How to Clean and Take Care of a Bowling Ball

How to Clean and Take Care of a Bowling Ball

A lot of bowlers complain that their bowling ball doesn't hook anymore, or that they’re unable to get the same reaction from the ball after 20 – 50 games. Usually this happens as a result of poor ball maintenance. As you bowl, oil and dirt from the lanes adsorb into the coverstock of the bowling ball. This oil and dirt cause the ball's performance to decline over time. As the oil sets in, the ball will have a harder time gripping the lanes, ultimately losing its hook potential. Taking care of your bowling ball will prolong its life and prevent it from “dying” on you.

oil track
If you’ve ever taken a look at your ball after a shot, perhaps you’ve noticed a ring of oil around the ball. This is called the “oil track” and this is what needs to be cleaned before it gets absorbed into the ball. So, be sure to wipe the bowling ball with a microfiber towel between each shot. Simply hold the towel in one hand with the ball on top and spin it around the oil track using the opposite hand. This will remove the visible oil build-up.

After each session before putting your ball back in your bag, get in the habit of giving it a proper cleaning by using a few sprays of ball cleaner like Brunswick Remove All Ball Cleaner and wiping it down with a towel. This will help remove the oil before it starts to soak into the ball.

Simple homemade bowling ball cleaner 

If you want to save some money and make a degreaser yourself, pick up some Simple Green and Isopropyl alcohol (rubbing alcohol). Use equal parts Simple Green, Rubbing Alcohol, Water, mix it in a spray bottle, and this will make an easy, effective bowling ball cleaner.

No matter how much you clean and wipe your bowling ball, oil will still seep into the coverstock, it’s unavoidable. So, if you feel your ball is not reacting the same or doesn’t have the hook it use to, it may be time for a “deep clean”. It’s best to leave this to your local proshop.

The proshop will use a technique that bakes the oil out. The Proshop has a special oven that maintains a temperature at approx 110 degrees while rotating and wiping the oil off the ball while it's baking. This method should never been done using your home oven because it cannot maintain a consistent temperature over the entire surface of the ball.

The proshop oven has a dual ball chamber with an insulated casing so you can safely touch the oven while it’s in use. It has a timer that allows the operator to select the desired time, and a temperature gauge provides instant feedback of the chamber temperature. The oven also pushes hot air to the chamber while rotating the ball slowly on rollers while absorbent pads in the bottom collect any oil residue.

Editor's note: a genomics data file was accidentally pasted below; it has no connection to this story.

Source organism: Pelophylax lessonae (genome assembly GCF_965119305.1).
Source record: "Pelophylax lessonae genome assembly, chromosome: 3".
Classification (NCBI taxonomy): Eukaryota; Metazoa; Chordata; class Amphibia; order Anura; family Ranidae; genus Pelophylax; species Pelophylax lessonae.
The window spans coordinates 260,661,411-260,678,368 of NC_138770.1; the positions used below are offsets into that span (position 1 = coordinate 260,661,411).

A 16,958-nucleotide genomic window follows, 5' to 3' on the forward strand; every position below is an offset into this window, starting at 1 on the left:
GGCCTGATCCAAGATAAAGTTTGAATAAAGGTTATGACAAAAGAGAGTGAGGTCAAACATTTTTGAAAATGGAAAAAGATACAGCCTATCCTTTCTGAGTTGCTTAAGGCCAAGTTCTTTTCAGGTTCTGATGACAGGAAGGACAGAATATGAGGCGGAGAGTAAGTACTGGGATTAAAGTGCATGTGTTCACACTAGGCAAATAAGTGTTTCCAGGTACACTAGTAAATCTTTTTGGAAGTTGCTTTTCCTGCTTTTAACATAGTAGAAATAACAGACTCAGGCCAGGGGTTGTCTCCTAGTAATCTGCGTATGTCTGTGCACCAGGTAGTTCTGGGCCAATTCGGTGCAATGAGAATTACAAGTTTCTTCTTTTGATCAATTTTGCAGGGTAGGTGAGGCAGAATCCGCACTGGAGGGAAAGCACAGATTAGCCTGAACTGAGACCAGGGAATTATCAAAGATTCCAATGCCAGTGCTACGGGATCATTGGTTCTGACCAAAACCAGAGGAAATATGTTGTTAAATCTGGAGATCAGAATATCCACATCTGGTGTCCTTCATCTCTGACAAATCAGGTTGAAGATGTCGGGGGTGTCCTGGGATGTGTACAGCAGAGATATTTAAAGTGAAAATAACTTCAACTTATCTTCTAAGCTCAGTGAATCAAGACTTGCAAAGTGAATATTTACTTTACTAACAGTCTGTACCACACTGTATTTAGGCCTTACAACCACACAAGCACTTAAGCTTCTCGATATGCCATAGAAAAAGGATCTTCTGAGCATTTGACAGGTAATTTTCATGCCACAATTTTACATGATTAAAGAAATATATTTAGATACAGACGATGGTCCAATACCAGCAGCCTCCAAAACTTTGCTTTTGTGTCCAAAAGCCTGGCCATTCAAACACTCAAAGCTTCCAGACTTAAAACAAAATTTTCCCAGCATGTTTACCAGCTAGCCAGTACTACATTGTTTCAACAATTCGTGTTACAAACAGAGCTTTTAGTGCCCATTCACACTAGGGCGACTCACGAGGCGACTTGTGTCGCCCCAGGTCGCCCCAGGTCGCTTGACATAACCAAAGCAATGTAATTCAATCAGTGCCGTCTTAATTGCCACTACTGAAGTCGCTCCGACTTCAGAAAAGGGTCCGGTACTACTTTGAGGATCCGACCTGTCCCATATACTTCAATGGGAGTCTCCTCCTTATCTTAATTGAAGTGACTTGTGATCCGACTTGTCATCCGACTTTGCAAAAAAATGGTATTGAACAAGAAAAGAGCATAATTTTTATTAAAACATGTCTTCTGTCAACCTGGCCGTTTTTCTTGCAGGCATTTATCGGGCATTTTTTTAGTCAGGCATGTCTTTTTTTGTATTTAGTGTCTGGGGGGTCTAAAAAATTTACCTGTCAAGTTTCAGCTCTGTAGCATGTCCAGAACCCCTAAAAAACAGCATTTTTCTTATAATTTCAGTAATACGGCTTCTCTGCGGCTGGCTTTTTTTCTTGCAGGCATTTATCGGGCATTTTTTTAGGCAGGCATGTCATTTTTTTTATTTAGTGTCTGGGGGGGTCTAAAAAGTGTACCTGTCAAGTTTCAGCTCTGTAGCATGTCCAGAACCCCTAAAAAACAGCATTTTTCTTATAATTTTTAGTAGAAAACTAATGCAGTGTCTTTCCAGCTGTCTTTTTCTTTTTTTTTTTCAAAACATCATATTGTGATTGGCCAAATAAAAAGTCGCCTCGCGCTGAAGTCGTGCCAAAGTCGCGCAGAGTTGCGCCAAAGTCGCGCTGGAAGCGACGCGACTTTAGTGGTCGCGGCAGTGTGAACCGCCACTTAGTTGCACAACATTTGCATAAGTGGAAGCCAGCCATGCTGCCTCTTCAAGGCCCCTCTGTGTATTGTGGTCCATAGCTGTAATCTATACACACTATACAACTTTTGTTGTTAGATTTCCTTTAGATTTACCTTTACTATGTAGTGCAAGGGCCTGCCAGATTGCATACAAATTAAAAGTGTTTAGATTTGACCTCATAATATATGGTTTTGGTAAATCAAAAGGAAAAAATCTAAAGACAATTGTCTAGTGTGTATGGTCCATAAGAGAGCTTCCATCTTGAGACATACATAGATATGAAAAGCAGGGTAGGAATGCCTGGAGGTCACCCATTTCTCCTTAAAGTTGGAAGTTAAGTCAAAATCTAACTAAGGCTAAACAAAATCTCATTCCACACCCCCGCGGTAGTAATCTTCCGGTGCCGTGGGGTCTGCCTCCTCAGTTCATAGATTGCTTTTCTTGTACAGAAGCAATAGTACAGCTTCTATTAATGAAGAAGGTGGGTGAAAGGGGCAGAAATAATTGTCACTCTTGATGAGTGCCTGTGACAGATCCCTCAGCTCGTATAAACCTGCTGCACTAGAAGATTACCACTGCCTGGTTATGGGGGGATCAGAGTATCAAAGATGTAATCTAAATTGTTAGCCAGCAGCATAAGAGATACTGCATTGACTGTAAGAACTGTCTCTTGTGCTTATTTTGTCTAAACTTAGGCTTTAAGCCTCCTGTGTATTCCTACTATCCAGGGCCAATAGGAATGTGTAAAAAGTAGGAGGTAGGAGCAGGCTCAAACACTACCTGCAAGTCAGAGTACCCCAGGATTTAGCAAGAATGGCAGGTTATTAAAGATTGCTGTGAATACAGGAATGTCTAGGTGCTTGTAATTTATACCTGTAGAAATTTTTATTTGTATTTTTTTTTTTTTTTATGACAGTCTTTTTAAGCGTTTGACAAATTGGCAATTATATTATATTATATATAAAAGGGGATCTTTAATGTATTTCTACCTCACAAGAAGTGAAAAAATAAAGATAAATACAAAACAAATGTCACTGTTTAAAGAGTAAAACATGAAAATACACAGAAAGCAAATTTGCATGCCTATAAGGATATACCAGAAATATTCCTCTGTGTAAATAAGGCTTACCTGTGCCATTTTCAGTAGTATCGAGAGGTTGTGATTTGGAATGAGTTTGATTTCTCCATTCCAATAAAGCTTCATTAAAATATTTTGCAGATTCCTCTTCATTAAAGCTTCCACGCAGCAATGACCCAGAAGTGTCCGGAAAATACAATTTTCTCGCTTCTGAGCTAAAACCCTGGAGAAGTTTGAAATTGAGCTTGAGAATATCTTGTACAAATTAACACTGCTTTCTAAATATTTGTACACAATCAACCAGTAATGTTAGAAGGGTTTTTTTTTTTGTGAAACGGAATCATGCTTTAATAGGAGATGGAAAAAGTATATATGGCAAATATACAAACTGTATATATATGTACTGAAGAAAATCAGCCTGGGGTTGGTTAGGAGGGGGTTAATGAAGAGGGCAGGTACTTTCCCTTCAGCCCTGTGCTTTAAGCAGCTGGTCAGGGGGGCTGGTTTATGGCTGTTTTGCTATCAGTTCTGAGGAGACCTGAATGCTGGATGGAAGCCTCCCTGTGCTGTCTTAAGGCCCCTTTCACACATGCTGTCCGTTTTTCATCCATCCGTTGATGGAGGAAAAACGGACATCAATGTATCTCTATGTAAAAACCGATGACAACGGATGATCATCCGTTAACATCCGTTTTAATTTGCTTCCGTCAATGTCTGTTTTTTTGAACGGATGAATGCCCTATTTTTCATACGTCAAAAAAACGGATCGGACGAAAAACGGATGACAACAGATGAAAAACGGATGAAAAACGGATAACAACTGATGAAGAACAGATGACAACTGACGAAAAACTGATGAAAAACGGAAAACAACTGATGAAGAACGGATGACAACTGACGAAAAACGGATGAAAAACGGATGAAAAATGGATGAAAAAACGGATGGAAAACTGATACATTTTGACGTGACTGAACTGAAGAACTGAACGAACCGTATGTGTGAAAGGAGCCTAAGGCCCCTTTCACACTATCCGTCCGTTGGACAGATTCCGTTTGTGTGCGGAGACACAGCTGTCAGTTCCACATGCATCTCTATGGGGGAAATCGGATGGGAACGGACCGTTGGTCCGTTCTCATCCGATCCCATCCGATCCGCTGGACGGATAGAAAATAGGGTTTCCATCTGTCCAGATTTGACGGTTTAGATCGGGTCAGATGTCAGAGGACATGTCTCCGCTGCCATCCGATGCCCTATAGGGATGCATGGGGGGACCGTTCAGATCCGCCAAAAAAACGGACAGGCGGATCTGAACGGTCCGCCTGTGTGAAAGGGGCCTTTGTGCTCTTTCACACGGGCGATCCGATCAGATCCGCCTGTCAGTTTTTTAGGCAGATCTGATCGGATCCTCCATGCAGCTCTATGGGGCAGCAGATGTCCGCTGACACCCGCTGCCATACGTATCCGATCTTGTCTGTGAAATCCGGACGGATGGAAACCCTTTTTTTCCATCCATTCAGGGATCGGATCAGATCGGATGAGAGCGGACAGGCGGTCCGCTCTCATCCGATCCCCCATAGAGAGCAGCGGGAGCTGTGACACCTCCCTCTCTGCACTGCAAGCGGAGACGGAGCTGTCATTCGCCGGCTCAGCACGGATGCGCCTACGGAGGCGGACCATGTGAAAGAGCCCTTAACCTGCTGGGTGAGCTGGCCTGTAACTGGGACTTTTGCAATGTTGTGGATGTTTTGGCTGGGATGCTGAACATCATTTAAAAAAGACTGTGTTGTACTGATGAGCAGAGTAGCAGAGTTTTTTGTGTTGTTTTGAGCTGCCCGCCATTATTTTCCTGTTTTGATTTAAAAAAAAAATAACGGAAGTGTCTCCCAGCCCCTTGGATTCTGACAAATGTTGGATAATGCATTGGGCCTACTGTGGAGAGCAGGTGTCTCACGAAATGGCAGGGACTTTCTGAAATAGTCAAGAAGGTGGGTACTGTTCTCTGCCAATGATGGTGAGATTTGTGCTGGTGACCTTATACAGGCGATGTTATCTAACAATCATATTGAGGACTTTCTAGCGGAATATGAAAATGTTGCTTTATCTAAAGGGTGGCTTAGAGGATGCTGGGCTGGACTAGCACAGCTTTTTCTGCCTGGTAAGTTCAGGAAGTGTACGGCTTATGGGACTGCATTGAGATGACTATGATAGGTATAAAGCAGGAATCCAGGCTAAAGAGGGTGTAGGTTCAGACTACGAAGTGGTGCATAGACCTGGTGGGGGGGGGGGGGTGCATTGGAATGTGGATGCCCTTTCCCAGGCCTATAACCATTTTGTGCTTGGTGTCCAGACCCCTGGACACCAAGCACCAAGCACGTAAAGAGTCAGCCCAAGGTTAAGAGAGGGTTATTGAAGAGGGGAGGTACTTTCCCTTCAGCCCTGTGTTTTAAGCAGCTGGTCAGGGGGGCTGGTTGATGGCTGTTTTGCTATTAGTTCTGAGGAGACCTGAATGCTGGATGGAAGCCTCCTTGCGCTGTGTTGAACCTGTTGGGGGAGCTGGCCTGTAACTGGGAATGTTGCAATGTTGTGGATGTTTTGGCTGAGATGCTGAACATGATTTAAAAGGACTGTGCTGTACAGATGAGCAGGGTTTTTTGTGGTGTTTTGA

A second option that could save you some money is the hot water bath method. There are mixed reviews on it’s effectiveness. Some say it it works wonders while others say it’s not very effective. So, do this at your own risk.

Home cleaning method

For this method you’ll need a microfiber towel, dish soap, waterproof tape, a large bucket, and your bowling ball.

  • Use the waterproof tape and tape up the finger holes of the bowling ball so that water can’t get in.
  • Fill the bucket with hot tap water, keep it around 140 degrees fahrenheit.
  • Add a few drops of dish soap to the water.
  • Put the bowling ball in the water and spin it occasionally throughout the soaking process.
  • Allow the ball to soak for 20 minutes.
  • Remove the ball from the bucket and dry it thoroughly with the microfiber towel.
  • Repeat as necessary until you don’t see any more oil rising to the top in the water.

Taking care of your bowling is important to increasing its lifespan and will help keep your ball hooking like it’s new. With proper care and maintenance, your ball will last for years.


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  • BOb W

    I’m just the opposite I don’t want my Columbia 300 scout to hook I try to throw down and in not a big hook. My question is will not cleaning hurt the ball, I also use Brunswick crown factory polish to get the ball to skid farther down the lane left handed ball speed around 10 thanks for listening

  • Joey C.

    I always for deep clean out in plastic bags two each ball, set in hot sun for six hours. Then wipe down with mean green/ alcohol. Repeat next day same way.

  • vince

    has anyone ever used simple green in the hot water bath method?

  • Tom Holbert

    Alot of guys just put their balls in the bag when finished bowling then get mad when the ball dies when new take care of it W last for yrs

  • Adam Brewer

    I’ve been using the “hot bath” method for well over a decade now and, without doubt, it is the easiest, fastest, and cheapest way to refresh your coverstock.

    The instructions given here are straightforward and concise enough where a bowler of any skill level can ensure their equipment is well maintained. The only ways that my method deviates from this is that I, personally, don’t bother with covering the finger holes and every time I remove the ball from my 5 gal bucket to wipe away the oil I will change the water and clean the bucket. But, that’s just me.

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